Which language to learn

Hi people…

I am 60. I have been programming for over 35years. Many different languages ( some you wont have heard of ), VB6, Forth, IBM Mainframe, Modula-2, ASP, VB.Net, C#, HTML, Access, VBA, DBase, Javascript, SQL, PHP, MySQL, Mirth etc etc.

I am now having to work fully remotely as I am a carer aswell

I am NOT an expert in any language, probably classed as a jack of all trades…I get asked to look at a problem and I fix it…maybe not in the most elegant way but it works ( some of my websites and desktop applications are still running after 10 years ! )

Anyway , I’d like to learn a another language that keeps me interested for the next 5 years but that will pay the bills.

What do people think of these languages and their industry demand…bear in mind my age as unfortunately in the UK ageism is just a fact of life


… and an old language ( remember I was brought up on cardreaders )

Many thanks

Each platform has it’s own major language knowing which normally results in some sort of a job:

  • Web: JavaScript
  • Mobile (Apple): Swift
  • Mobile (Android): Java
  • Gaming/Graphics: C++
  • ML: Python
  • (Server: Go / Rust / Java / PHP / JavaScript)*

*Server as platform is dead and mostly is a part of Web platform

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Your list there is leaning heavily JavaScript (React, Node, TypeScript), and that’s probably the suggestion that you’re going to get here. We’re mostly developers or students of JS based technology. If part of what you’re looking for is a community to be part of, you couldn’t find a better one than freeCodeCamp, which is MERN stack based.

As you know, the language choice depends on what you want to do. If you’re a mathy sort or love a fast scripting language for automating your life, Python is a lot of fun and also has a bunch of good resources.


I have heard about python. Is it linked to other languages, js, Ruby etc or is it something to learn on its own?


Python is its own language. It’s pretty popular for rapid prototyping of ideas and its math libraries are pretty strong.


I’ll take a look and find an online course to learn it… In lockdown the next few weeks would be ideal

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VB6, Forth, IBM Mainframe, Modula-2, ASP, VB.Net, C#, HTML, Access, VBA, DBase, Javascript, SQL, PHP, MySQL, Mirth

First, I recognize all of these, even if I have worked with them :wink:

Here are the ones from your list that are still considered mainstream and you can get a job with today (in no particular order):

  • C# - My area may be biased as I live near Microsoft…
  • Javascript - It has changed a lot in the last 10 years, you’ll need to update your knowledge
  • PHP - not as popular, but plenty of companies have code to be maintained and improved
  • SQL - not much has changed in a long time
  • MySQL - (not a language… but still heavily used)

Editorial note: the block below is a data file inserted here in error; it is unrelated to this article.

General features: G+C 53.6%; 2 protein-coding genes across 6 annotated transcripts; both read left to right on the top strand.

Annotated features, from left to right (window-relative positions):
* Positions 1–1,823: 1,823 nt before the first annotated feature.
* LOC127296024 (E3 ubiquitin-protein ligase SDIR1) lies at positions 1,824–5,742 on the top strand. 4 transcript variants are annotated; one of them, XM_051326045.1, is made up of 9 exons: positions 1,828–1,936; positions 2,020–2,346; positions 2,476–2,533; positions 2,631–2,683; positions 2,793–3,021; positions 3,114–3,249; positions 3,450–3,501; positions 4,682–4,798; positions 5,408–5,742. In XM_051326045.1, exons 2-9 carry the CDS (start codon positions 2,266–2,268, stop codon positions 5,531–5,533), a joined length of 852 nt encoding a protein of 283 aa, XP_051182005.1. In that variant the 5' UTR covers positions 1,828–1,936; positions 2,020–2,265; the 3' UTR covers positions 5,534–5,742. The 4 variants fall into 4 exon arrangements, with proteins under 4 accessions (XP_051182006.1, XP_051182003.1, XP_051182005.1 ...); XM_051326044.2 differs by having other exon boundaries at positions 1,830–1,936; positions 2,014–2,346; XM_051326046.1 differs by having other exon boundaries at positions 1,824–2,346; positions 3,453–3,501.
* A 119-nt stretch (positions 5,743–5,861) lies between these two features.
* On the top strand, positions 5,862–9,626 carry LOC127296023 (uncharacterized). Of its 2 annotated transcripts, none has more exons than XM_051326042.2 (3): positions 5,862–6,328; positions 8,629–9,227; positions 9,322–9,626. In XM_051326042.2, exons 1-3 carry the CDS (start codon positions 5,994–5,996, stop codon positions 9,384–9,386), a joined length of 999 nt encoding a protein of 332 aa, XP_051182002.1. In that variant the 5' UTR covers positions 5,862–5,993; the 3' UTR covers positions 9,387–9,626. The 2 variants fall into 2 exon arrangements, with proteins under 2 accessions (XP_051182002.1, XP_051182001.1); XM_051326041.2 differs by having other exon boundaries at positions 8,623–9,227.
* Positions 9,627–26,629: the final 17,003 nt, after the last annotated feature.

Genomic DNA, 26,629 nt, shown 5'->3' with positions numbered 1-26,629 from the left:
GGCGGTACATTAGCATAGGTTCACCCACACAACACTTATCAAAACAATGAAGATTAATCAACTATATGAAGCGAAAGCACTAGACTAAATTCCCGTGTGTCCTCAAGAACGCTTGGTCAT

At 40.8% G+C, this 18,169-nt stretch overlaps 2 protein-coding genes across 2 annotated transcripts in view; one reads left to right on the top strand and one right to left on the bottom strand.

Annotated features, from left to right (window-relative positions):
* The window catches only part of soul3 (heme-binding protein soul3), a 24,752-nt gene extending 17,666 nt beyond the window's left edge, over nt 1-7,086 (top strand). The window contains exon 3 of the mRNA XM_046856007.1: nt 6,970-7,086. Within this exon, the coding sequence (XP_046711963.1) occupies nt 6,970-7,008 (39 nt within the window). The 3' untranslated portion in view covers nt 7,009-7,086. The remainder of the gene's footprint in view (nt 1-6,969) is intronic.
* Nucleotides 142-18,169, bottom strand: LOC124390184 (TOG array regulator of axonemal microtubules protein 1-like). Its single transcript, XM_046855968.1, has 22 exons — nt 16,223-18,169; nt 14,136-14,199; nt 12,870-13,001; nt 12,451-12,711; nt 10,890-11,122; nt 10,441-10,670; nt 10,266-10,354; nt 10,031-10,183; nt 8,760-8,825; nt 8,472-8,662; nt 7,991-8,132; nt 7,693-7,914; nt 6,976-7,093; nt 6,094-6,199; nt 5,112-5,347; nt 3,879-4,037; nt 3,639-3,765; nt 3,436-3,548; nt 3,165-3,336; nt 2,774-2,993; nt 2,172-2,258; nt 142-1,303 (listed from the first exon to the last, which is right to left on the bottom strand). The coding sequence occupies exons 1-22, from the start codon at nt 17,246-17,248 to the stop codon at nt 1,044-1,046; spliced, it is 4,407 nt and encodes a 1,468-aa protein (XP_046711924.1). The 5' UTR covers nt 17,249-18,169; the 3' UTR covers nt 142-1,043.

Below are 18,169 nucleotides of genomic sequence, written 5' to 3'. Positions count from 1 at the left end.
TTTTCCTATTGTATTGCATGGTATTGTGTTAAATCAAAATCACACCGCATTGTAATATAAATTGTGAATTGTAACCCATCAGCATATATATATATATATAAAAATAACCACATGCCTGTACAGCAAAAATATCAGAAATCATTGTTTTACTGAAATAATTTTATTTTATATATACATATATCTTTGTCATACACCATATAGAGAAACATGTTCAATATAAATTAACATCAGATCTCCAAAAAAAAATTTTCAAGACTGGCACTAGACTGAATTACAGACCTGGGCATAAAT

Someone mentioned that server is dead. Not 100% sure what was meant by that, but at least in my area demand for backend engineers is significantly higher than frontend.

Even during corona the only recruiters that reached out to me were ones hiring for backend teams. They build the infrastructure that allows everything else to work on. Not going away any time soon.

Primary language today for that stuff: Java

Also growing in demand for backend:

  • Javascript (since the advent of Node)
  • Typescript - transpiles to javascript, so still good to learn js first.
  • Go (people tired of Java or C++ :stuck_out_tongue:)

Last thing, believe it or not Cobol is still actively used. It’s not taught in schools anymore, but many “legacy” systems were built with it decades ago - and built well. Since the mindset is generally “if it ain’t broke, don’t fix it” - these systems are still alive and need Cobol developers.

Recently, in the US, many unemployment processing systems began failing with the increased use from covid-related layoffs. Those systems were (are?) hiring people with Cobol skills to help out. Perhaps that’s worth looking into.

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My wife always laughs about some of my decisions… Before you sent your reply I decided that I would go Python and retrain myself in javascript and php but now you have thrown sql, mysql and cobol back in the ring lol

I really like working with sql and mysql but I don’t think I’ve ever had a single remote contract offered in them.

So my list to learn/retrain in 24hrs is!


Should be finished my lunchtime tomorrow!


Go was mentioned in one of the other replies: semantics should afaics be somewhat familiar from other languages you’ve used. It’s designed to be very simple and easy to learn. It’s definitely in demand. One key thing it has going for it from your point of view is that remote positions are IME more common relative to everything else you’ve listed.

Edit: just re usecases, was designed to replace C++ at Google, that didn’t happen, but the language has some terrific characteristics (v simple to learn/read, statically typed, built for concurrency, v good stdlib, v fast compiler that emits single binaries for any platform). It’s used a lot for tooling (where it eats into Python’s dominance in some areas, mainly DevOps), for servers & for web services.